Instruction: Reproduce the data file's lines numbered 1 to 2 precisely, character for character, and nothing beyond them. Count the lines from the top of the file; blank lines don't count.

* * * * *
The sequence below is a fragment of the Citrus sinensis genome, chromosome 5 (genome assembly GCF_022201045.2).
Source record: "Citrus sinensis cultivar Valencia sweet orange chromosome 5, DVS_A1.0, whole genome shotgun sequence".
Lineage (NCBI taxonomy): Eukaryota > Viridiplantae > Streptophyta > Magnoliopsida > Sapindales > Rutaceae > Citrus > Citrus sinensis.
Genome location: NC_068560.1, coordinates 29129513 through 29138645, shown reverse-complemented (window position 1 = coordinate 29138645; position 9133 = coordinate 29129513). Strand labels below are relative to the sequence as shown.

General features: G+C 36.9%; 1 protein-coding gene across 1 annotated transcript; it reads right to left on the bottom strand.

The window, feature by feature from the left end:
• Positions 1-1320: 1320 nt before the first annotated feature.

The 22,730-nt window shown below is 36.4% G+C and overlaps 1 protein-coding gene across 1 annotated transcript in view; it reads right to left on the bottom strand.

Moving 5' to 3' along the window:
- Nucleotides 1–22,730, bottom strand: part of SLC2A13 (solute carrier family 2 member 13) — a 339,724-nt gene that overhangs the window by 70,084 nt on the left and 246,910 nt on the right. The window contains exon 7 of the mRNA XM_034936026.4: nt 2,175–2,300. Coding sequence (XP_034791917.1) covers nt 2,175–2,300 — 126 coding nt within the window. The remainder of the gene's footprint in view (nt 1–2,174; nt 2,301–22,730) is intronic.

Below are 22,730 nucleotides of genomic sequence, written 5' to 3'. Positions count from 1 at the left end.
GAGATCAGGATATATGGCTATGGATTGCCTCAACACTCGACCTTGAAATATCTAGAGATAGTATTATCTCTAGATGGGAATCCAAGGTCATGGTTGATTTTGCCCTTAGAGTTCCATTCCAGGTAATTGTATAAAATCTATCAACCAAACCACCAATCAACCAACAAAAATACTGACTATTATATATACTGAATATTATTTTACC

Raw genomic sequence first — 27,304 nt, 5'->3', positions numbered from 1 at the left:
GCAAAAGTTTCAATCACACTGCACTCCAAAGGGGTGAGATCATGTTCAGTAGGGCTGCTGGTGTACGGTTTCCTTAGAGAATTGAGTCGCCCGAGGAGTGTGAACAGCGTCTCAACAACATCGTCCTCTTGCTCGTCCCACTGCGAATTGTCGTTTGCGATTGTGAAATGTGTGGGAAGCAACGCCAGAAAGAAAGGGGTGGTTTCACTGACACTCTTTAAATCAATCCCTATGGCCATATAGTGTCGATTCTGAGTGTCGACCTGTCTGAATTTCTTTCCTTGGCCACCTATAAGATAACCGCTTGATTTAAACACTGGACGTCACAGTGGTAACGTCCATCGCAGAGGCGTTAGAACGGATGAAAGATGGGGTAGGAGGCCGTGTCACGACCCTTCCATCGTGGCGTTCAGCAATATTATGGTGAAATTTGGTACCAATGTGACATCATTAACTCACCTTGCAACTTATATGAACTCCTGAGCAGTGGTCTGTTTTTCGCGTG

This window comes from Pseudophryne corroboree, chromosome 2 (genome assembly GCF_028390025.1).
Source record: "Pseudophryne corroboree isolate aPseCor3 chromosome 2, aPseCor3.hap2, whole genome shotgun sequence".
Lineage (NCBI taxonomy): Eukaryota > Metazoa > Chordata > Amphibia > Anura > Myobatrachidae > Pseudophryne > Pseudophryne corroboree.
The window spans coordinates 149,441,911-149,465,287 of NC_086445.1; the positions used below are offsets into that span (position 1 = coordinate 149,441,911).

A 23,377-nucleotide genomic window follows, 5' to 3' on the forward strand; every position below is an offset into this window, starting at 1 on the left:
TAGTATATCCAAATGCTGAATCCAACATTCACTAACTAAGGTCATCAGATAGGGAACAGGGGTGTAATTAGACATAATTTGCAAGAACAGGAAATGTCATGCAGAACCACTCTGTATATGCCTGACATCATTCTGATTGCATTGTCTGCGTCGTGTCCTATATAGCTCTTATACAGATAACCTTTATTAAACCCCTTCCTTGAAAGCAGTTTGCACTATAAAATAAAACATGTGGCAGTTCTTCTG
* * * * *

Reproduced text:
The sequence below is a fragment of the Citrus sinensis genome, chromosome 5 (genome assembly GCF_022201045.2).
Source record: "Citrus sinensis cultivar Valencia sweet orange chromosome 5, DVS_A1.0, whole genome shotgun sequence".